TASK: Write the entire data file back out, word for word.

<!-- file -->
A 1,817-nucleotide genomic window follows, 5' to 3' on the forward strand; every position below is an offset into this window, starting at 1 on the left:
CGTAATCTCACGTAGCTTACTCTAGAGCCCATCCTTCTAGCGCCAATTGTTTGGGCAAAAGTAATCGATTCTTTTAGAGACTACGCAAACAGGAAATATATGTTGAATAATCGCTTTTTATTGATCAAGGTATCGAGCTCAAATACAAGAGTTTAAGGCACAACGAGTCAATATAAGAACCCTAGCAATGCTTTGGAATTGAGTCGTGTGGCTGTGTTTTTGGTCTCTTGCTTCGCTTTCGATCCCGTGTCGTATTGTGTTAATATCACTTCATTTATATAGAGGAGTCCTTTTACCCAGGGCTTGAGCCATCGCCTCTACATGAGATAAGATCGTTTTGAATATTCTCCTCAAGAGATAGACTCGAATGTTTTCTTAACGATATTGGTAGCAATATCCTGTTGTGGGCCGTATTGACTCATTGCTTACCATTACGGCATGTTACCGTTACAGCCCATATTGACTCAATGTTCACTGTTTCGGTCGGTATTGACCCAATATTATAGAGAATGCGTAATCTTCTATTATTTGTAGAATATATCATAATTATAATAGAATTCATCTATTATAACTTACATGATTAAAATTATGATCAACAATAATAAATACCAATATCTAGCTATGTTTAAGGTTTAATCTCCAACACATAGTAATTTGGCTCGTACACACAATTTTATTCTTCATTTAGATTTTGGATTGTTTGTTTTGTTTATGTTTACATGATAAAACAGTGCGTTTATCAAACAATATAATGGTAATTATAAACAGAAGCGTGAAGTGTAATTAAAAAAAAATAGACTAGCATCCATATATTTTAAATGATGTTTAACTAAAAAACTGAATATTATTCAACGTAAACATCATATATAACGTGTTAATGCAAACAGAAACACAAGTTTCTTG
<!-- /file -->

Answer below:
A 1,817-nucleotide genomic window follows, 5' to 3' on the forward strand; every position below is an offset into this window, starting at 1 on the left:
CGTAATCTCACGTAGCTTACTCTAGAGCCCATCCTTCTAGCGCCAATTGTTTGGGCAAAAGTAATCGATTCTTTTAGAGACTACGCAAACAGGAAATATATGTTGAATAATCGCTTTTTATTGATCAAGGTATCGAGCTCAAATACAAGAGTTTAAGGCACAACGAGTCAATATAAGAACCCTAGCAATGCTTTGGAATTGAGTCGTGTGGCTGTGTTTTTGGTCTCTTGCTTCGCTTTCGATCCCGTGTCGTATTGTGTTAATATCACTTCATTTATATAGAGGAGTCCTTTTACCCAGGGCTTGAGCCATCGCCTCTACATGAGATAAGATCGTTTTGAATATTCTCCTCAAGAGATAGACTCGAATGTTTTCTTAACGATATTGGTAGCAATATCCTGTTGTGGGCCGTATTGACTCATTGCTTACCATTACGGCATGTTACCGTTACAGCCCATATTGACTCAATGTTCACTGTTTCGGTCGGTATTGACCCAATATTATAGAGAATGCGTAATCTTCTATTATTTGTAGAATATATCATAATTATAATAGAATTCATCTATTATAACTTACATGATTAAAATTATGATCAACAATAATAAATACCAATATCTAGCTATGTTTAAGGTTTAATCTCCAACACATAGTAATTTGGCTCGTACACACAATTTTATTCTTCATTTAGATTTTGGATTGTTTGTTTTGTTTATGTTTACATGATAAAACAGTGCGTTTATCAAACAATATAATGGTAATTATAAACAGAAGCGTGAAGTGTAATTAAAAAAAAATAGACTAGCATCCATATATTTTAAATGATGTTTAACTAAAAAACTGAATATTATTCAACGTAAACATCATATATAACGTGTTAATGCAAACAGAAACACAAGTTTCTTG